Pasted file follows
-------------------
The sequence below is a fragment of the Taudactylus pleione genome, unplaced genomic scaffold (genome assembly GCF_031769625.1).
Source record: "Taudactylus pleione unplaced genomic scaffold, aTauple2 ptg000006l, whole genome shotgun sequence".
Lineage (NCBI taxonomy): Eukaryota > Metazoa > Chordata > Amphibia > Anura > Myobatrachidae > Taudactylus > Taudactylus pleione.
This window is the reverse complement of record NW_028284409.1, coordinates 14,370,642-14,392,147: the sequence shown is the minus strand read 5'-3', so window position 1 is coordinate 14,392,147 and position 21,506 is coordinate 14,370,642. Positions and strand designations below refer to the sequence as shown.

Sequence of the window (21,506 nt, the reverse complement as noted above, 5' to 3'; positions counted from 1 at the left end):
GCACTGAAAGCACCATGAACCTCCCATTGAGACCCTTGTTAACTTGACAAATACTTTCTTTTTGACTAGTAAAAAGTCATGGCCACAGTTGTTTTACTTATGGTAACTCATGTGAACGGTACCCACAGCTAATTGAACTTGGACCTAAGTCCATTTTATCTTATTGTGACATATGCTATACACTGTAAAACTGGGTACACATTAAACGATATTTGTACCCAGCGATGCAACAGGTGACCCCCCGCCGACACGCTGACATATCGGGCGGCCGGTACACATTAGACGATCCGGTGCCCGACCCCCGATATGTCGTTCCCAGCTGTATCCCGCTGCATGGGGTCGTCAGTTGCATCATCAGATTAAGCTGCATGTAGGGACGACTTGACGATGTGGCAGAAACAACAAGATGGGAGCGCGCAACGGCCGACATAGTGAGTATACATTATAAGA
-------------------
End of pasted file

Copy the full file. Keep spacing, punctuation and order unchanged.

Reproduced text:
The sequence below is a fragment of the Taudactylus pleione genome, unplaced genomic scaffold (genome assembly GCF_031769625.1).
Source record: "Taudactylus pleione unplaced genomic scaffold, aTauple2 ptg000006l, whole genome shotgun sequence".
Lineage (NCBI taxonomy): Eukaryota > Metazoa > Chordata > Amphibia > Anura > Myobatrachidae > Taudactylus > Taudactylus pleione.
This window is the reverse complement of record NW_028284409.1, coordinates 14,370,642-14,392,147: the sequence shown is the minus strand read 5'-3', so window position 1 is coordinate 14,392,147 and position 21,506 is coordinate 14,370,642. Positions and strand designations below refer to the sequence as shown.

Sequence of the window (21,506 nt, the reverse complement as noted above, 5' to 3'; positions counted from 1 at the left end):
GCACTGAAAGCACCATGAACCTCCCATTGAGACCCTTGTTAACTTGACAAATACTTTCTTTTTGACTAGTAAAAAGTCATGGCCACAGTTGTTTTACTTATGGTAACTCATGTGAACGGTACCCACAGCTAATTGAACTTGGACCTAAGTCCATTTTATCTTATTGTGACATATGCTATACACTGTAAAACTGGGTACACATTAAACGATATTTGTACCCAGCGATGCAACAGGTGACCCCCCGCCGACACGCTGACATATCGGGCGGCCGGTACACATTAGACGATCCGGTGCCCGACCCCCGATATGTCGTTCCCAGCTGTATCCCGCTGCATGGGGTCGTCAGTTGCATCATCAGATTAAGCTGCATGTAGGGACGACTTGACGATGTGGCAGAAACAACAAGATGGGAGCGCGCAACGGCCGACATAGTGAGTATACATTATAAGA